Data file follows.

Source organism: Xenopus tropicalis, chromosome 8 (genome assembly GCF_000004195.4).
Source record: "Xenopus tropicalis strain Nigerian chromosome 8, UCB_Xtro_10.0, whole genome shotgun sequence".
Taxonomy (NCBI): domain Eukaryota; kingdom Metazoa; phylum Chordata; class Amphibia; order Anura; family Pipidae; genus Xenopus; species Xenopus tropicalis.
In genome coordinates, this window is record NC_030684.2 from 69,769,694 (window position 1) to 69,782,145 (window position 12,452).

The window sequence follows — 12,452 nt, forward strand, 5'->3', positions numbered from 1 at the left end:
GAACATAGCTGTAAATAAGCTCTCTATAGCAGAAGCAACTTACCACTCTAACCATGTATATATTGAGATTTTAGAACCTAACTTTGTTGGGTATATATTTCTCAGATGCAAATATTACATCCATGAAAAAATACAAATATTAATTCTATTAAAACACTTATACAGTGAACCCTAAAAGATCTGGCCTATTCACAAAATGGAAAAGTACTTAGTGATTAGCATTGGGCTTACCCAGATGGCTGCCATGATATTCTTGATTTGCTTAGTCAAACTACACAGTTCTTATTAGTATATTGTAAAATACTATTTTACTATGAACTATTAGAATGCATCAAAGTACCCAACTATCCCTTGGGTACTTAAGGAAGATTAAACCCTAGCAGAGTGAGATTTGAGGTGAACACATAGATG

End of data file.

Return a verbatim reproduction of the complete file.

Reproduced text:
Source organism: Xenopus tropicalis, chromosome 8 (genome assembly GCF_000004195.4).
Source record: "Xenopus tropicalis strain Nigerian chromosome 8, UCB_Xtro_10.0, whole genome shotgun sequence".
Taxonomy (NCBI): domain Eukaryota; kingdom Metazoa; phylum Chordata; class Amphibia; order Anura; family Pipidae; genus Xenopus; species Xenopus tropicalis.
In genome coordinates, this window is record NC_030684.2 from 69,769,694 (window position 1) to 69,782,145 (window position 12,452).

The window sequence follows — 12,452 nt, forward strand, 5'->3', positions numbered from 1 at the left end:
GAACATAGCTGTAAATAAGCTCTCTATAGCAGAAGCAACTTACCACTCTAACCATGTATATATTGAGATTTTAGAACCTAACTTTGTTGGGTATATATTTCTCAGATGCAAATATTACATCCATGAAAAAATACAAATATTAATTCTATTAAAACACTTATACAGTGAACCCTAAAAGATCTGGCCTATTCACAAAATGGAAAAGTACTTAGTGATTAGCATTGGGCTTACCCAGATGGCTGCCATGATATTCTTGATTTGCTTAGTCAAACTACACAGTTCTTATTAGTATATTGTAAAATACTATTTTACTATGAACTATTAGAATGCATCAAAGTACCCAACTATCCCTTGGGTACTTAAGGAAGATTAAACCCTAGCAGAGTGAGATTTGAGGTGAACACATAGATG